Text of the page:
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Laura Klappenbach

The Cicadas are Coming

By April 16, 2007

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Under the still-chilled dirt of northern Illinois, a brood of cicada nymphs is starting to stir. In less than a month, what is known as the Northern Illinois Brood of cicadas, will start to emerge.

There are at least three species of periodical cicadas (belonging to the genus Magicicada) and most are either on a 13-year or 17-year cycle. Scientists group the cicadas into 'broods' based on the year they emerge. Of all the known broods, the largest is believed to be the 17-year Northern Illinios Brood.

Scientists who studied the Northern Illinois Brood during the 1956 emergence, gathered detailed population information and calculated that in one forested floodplain outside of Chicago, an average of 311 cicada nymphs emerged in a single square yard of forested floodplain. That equated to 1-1/2 million cicadas per acre.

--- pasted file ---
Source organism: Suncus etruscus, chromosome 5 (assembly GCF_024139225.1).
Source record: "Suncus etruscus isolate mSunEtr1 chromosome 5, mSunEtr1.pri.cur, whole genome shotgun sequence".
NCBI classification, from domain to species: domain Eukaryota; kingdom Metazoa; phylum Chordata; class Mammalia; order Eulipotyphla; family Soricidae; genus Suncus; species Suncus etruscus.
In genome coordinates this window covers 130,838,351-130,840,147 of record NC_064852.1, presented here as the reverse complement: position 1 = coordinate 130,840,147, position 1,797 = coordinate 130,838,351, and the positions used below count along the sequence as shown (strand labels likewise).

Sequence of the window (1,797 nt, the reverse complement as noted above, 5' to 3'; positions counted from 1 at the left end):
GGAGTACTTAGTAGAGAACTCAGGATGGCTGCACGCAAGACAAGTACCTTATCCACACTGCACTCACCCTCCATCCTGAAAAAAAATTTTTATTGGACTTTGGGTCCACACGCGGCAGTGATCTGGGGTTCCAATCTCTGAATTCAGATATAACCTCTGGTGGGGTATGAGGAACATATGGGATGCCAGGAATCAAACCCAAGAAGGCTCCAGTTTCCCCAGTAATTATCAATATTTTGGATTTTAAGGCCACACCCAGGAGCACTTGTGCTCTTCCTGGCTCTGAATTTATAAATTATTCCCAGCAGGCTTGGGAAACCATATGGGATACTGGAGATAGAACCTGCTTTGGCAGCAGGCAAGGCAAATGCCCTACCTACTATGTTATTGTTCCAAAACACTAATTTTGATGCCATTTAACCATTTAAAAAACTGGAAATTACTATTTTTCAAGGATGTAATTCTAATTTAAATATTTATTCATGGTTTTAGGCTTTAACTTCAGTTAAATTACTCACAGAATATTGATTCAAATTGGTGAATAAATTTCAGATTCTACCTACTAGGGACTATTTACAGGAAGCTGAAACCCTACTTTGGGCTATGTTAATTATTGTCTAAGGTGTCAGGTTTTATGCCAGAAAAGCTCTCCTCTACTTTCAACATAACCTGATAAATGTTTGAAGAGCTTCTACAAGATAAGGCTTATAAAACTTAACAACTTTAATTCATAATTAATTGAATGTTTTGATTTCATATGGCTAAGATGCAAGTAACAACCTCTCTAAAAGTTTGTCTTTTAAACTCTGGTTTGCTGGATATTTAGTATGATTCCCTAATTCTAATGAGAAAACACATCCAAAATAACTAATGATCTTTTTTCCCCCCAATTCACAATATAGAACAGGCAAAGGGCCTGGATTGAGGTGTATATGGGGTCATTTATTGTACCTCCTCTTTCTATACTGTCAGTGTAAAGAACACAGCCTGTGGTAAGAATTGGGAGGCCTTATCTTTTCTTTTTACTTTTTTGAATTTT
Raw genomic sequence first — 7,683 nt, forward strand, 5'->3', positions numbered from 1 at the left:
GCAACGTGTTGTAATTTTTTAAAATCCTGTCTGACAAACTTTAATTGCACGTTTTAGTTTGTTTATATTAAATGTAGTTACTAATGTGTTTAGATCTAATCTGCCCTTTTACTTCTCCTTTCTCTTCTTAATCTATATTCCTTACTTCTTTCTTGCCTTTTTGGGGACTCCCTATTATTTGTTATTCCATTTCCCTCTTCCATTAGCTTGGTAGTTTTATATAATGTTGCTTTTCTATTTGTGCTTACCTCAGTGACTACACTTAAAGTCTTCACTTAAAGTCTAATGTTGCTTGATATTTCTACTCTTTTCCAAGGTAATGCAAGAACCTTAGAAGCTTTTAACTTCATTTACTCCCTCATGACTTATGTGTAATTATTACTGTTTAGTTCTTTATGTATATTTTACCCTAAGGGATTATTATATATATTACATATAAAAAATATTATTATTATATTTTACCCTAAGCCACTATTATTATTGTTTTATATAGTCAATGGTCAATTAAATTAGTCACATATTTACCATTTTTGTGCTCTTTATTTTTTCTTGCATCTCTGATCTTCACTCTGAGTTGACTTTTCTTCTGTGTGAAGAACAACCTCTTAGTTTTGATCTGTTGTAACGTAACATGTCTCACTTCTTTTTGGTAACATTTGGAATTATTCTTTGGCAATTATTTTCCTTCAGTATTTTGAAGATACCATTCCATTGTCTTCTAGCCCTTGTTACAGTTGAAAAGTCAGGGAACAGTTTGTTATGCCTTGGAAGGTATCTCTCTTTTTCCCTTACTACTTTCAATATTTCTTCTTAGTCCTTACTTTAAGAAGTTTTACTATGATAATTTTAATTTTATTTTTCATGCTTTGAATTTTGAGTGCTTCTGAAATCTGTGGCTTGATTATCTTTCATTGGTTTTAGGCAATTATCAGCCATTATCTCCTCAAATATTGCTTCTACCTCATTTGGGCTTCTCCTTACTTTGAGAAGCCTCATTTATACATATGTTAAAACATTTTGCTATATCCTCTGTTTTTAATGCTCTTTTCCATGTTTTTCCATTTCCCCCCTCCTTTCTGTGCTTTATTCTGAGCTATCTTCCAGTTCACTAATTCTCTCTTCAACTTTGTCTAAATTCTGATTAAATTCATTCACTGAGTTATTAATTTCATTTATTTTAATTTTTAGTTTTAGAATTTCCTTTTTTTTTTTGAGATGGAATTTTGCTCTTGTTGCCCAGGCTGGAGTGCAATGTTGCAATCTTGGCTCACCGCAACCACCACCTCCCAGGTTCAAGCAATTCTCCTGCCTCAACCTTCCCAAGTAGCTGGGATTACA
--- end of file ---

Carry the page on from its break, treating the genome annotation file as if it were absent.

The cicada's life cycle is unique. The nymph form lives underground where it feeds on plant roots for 13 or 17 years (depending on brood and species). When ready to emerge, the nymph digs an exit tunnel to the surface. Once above ground, it seeks cover in vegetation and molts into the adult form of cicada complete with wings.

Adult cicadas live for a few short weeks during which time the males produce a raspy, loud mating song aimed at wooing a female. If he succeeds, they mate and soon after the male dies. The female survives just long enough to lay her eggs in the tender bark of young twigs.

The eggs hatch after about ten weeks and the nymphs plummet to the ground and dig their way down into the soil where they remain for another cycle.

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